Defaulting into a Credit Career
When Christine Lipani, Senior Manager of Credit and Collections at Time, Inc., entered the job market, she was working in a completely different industry. After taking a short break to start her family, she accepted a position in collections that accommodated her and her family’s needs, and new career blossomed. Now with over twenty two in the industry, Christine continues to have a successful career that has brought her to companies such as Cablevision, Rainbow Media, AMC Networks and Time, Inc. (now Meredith Corporation).
ABC-Amega’s Senior Vice President of Business Development, Alan Steinhart, recently spoke with Christine about her experience as a female in the historically male-dominated field of credit and collections.
AS: How did you get into the credit field?
CL: My children were young, and a collection opportunity presented itself at a medical office that accommodated my schedule, so I really ended up in the field by default. After a short time, I ended up at Cablevision, and within a year I was with Rainbow Media, which was my first job on the credit side. As the years went on and I became more exposed to the credit side, and I found that I really enjoyed this line of work. I like the investigation and the analytics required for making credit decisions.
AS: What challenges, if any, have you faced being a woman in this industry?
CL: To be honest, I’ve never faced challenges that were unique to being a woman.
AS: Are there any programs or initiatives dedicated to bringing more women into the field?
CL: When I began in the field, I worked with female directors and comptrollers, and they really encouraged me to take advantage of the networking opportunities and credit groups that are available. NYMCG (now NMCP) and the BCCA gave me the opportunity to engage with other women in the industry. My industry education really came directly from participating in those groups. If I had any questions or other aspects of the business I wanted to delve into, I’d create panels at the various meetings. It was a great way to learn and grow in the business.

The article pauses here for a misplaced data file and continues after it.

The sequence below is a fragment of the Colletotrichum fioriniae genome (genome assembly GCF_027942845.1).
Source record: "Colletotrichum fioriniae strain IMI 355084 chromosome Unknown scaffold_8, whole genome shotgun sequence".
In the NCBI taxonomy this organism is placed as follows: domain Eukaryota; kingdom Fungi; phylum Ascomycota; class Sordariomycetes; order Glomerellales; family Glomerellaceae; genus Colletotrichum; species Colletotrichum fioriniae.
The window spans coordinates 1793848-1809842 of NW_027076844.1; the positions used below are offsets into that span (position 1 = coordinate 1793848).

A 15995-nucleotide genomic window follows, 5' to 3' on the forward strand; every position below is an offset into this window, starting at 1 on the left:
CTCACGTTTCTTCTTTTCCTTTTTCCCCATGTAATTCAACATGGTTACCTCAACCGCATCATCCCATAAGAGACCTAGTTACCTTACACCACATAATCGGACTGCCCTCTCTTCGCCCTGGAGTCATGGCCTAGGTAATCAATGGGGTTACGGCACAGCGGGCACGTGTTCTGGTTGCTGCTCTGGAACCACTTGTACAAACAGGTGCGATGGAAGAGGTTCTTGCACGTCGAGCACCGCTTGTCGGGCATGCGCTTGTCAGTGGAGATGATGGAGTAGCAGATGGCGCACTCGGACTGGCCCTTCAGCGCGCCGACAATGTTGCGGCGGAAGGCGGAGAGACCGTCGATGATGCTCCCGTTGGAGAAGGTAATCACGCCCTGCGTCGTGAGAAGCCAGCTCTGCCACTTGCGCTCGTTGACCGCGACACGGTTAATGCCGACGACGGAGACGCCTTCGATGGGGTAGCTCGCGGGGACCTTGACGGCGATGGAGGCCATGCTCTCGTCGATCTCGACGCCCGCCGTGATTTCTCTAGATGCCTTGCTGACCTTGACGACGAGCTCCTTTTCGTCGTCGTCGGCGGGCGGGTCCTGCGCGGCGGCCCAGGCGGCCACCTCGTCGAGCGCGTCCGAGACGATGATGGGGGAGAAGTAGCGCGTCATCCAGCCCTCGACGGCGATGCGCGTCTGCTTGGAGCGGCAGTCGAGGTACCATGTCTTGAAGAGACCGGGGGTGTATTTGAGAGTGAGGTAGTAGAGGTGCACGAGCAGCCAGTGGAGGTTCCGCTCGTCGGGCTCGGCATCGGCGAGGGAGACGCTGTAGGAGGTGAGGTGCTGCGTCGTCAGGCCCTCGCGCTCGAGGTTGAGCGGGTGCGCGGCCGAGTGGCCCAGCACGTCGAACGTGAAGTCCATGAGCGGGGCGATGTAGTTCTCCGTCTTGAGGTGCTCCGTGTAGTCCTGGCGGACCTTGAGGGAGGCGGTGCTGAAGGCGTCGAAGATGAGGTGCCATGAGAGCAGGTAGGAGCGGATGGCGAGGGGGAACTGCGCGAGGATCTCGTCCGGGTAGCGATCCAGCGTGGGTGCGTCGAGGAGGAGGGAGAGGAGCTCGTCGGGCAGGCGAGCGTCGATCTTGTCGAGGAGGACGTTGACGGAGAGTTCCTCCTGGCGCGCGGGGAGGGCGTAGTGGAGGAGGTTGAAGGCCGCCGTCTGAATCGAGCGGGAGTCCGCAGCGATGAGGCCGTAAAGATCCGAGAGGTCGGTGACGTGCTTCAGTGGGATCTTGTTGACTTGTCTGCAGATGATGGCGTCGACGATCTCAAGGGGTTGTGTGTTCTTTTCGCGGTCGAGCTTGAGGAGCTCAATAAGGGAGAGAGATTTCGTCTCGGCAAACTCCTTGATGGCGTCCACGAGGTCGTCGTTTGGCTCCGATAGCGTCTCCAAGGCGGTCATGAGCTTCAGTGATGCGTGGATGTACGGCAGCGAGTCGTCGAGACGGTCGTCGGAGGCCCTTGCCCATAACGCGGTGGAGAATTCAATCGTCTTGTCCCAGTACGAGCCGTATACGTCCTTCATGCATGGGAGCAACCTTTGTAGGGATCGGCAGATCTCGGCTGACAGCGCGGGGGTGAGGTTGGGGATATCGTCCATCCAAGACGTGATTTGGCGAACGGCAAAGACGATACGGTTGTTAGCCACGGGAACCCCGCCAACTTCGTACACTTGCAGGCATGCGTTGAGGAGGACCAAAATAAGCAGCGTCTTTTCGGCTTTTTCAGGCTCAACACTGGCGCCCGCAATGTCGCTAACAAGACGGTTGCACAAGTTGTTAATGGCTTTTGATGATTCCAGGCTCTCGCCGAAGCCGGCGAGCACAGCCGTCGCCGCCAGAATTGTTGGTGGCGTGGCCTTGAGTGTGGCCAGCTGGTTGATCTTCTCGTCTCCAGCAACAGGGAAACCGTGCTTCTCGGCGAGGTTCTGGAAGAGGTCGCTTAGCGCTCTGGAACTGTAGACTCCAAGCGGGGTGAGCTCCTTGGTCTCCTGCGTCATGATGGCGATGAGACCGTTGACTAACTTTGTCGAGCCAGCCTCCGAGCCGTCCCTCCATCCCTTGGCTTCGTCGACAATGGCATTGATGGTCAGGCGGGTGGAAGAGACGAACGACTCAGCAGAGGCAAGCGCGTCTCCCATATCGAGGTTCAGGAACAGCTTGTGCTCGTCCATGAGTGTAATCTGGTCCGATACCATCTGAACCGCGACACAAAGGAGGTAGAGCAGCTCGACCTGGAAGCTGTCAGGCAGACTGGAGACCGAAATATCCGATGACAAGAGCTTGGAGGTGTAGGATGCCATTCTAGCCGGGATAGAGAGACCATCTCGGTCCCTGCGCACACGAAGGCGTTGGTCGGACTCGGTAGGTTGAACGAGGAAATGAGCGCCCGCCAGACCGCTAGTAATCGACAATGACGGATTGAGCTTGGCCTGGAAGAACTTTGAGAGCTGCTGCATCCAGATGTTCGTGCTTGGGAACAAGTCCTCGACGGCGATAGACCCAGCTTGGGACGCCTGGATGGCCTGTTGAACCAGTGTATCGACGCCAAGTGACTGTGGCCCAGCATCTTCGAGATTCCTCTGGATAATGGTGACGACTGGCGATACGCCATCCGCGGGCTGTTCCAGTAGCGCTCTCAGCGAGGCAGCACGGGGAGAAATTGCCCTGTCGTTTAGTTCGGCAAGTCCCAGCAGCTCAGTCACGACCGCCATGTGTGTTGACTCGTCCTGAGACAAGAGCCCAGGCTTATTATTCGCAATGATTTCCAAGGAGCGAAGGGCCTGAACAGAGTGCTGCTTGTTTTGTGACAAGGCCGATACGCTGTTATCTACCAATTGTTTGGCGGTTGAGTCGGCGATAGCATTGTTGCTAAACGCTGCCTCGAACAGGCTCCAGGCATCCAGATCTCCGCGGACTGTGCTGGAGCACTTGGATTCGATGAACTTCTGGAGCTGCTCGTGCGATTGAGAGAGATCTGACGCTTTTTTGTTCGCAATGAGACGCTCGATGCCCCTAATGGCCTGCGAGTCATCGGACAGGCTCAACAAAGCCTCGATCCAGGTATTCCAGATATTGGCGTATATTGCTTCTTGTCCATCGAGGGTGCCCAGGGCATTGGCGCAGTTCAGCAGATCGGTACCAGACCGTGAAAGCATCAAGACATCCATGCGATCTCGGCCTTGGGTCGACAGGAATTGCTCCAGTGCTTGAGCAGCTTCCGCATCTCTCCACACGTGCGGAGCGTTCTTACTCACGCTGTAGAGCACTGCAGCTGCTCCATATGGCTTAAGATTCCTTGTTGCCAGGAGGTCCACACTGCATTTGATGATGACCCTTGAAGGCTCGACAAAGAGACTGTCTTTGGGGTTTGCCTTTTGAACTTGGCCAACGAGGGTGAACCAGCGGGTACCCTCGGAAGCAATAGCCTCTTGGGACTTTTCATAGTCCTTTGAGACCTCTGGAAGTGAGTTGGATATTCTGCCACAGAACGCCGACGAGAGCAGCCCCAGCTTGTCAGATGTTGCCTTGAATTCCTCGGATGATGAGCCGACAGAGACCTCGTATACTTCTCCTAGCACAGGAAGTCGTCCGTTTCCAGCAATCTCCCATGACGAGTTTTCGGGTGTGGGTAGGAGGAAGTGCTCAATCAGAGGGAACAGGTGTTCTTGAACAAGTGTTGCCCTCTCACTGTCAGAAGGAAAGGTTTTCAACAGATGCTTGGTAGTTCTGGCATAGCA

AS: How has the industry changed over the years?
CL: Currently, I spend a lot more time negotiating liability clauses in contracts. When I first started, we stated terms and you either met them or you didn’t. Businesses now are savvier with liability, and clauses are argued. More effort is now put into mitigating risk. I have to learn more about the (advertising) agencies’ relationships with their clients, because much of the credit risk now lies with the agency’s possible negligence. More energy is put into this because of recent bankruptcies, and we have to look a lot closer at these relationships.
AS: What advice would you give, particularly to women, thinking about getting into the credit industry?
CL: Learn and network, utilize all the opportunities that are out there. Attend all the seminars and events that you can. That’s the number one suggestion I have. Just meet people, and talk to them about the industry. Your education and future opportunities will all stem from the industry groups.
ABOUT Time, Inc. (now Meredith Corporation):
Time, Inc. is one of the world's most influential media companies - home to 100 iconic brands like People, Sports Illustrated, Time, InStyle, Real Simple, Food & Wine, and Fortune, as well as more than 50 diverse brands in the United Kingdom such as Decanter, Horse & Hound and Wallpaper.